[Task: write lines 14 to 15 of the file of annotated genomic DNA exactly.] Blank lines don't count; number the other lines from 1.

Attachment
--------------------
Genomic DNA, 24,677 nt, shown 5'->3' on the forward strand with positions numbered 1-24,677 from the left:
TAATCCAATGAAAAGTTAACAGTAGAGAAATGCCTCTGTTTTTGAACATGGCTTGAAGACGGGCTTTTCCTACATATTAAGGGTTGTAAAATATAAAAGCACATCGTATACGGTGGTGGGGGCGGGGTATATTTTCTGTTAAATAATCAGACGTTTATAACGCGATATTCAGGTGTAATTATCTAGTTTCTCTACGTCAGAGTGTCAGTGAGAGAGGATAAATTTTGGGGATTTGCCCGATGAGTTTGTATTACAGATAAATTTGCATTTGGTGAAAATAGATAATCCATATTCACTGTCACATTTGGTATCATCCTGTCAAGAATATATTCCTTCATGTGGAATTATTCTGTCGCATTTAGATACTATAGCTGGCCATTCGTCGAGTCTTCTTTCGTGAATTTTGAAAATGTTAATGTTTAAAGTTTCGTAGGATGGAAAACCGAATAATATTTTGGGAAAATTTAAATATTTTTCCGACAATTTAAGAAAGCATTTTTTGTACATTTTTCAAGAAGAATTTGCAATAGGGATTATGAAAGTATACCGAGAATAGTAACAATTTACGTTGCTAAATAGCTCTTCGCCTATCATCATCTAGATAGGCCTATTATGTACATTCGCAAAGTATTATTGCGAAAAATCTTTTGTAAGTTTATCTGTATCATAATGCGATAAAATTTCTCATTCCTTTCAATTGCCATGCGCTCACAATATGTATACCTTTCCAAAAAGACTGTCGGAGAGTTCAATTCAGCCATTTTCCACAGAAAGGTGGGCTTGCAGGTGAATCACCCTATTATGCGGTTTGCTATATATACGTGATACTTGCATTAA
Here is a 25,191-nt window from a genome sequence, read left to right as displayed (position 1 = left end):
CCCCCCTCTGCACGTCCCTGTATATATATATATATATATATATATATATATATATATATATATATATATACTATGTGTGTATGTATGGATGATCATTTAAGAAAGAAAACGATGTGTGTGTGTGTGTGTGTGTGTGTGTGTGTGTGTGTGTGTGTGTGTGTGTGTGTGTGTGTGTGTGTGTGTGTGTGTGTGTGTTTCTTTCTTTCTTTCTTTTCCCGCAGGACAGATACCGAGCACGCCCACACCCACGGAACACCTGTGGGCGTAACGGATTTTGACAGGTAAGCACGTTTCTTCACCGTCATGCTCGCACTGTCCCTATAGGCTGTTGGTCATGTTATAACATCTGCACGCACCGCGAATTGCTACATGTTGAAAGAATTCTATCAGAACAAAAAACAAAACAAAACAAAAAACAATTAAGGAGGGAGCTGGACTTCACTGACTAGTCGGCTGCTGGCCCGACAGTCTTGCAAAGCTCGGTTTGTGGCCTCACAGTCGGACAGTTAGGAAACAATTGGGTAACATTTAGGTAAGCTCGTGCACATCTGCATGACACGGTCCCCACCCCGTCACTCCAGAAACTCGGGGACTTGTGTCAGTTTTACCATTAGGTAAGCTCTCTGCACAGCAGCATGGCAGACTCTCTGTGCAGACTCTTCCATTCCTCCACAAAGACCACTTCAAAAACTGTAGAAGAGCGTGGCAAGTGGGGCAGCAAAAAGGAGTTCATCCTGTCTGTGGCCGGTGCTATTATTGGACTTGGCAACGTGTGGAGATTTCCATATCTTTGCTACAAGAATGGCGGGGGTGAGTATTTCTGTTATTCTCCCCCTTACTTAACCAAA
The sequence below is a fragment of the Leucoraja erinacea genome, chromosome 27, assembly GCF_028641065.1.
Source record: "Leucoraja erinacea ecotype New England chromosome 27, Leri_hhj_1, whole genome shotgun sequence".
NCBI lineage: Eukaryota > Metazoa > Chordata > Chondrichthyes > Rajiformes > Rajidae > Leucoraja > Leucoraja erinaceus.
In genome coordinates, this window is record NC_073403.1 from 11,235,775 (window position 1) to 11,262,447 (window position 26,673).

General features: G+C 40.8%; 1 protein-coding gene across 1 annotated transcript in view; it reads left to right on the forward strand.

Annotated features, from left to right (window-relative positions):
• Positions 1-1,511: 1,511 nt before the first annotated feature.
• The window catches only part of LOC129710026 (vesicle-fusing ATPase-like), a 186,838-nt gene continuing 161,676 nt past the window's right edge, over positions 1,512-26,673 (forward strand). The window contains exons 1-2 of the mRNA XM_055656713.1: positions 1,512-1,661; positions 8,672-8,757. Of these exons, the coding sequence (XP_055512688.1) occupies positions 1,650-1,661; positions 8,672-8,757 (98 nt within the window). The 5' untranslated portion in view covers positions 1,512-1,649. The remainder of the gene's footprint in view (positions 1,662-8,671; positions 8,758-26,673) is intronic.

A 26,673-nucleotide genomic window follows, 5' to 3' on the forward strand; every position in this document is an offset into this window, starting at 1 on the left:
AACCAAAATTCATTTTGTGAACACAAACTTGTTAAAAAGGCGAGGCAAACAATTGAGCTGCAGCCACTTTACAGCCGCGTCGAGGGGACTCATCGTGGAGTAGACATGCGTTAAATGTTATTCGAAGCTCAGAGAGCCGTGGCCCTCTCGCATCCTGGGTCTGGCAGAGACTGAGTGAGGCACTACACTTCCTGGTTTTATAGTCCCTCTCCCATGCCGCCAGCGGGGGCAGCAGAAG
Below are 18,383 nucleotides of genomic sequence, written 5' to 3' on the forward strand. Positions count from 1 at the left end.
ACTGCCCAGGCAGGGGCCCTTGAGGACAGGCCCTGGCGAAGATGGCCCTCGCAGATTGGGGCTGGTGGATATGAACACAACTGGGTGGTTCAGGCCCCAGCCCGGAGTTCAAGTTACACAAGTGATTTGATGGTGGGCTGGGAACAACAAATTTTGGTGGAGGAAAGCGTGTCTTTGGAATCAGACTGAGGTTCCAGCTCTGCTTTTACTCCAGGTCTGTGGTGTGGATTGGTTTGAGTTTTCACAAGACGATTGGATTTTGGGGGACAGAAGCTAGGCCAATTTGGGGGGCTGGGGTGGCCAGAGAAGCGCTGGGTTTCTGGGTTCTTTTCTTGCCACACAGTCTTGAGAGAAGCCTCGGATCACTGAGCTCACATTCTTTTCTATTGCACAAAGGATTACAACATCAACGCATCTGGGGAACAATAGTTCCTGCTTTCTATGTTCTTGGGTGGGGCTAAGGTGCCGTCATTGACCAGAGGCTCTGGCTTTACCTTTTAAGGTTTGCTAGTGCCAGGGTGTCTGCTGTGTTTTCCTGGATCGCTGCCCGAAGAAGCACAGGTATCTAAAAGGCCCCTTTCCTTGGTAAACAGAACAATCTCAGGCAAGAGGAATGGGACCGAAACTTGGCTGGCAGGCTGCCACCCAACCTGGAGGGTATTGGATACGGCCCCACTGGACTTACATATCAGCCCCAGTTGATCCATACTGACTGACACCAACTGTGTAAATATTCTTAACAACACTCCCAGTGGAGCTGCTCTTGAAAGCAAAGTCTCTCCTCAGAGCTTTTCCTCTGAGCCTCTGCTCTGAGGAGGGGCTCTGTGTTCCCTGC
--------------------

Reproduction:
AACCAAAATTCATTTTGTGAACACAAACTTGTTAAAAAGGCGAGGCAAACAATTGAGCTGCAGCCACTTTACAGCCGCGTCGAGGGGACTCATCGTGGAGTAGACATGCGTTAAATGTTATTCGAAGCTCAGAGAGCCGTGGCCCTCTCGCATCCTGGGTCTGGCAGAGACTGAGTGAGGCACTACACTTCCTGGTTTTATAGTCCCTCTCCCATGCCGCCAGCGGGGGCAGCAGAAG
Below are 18,383 nucleotides of genomic sequence, written 5' to 3' on the forward strand. Positions count from 1 at the left end.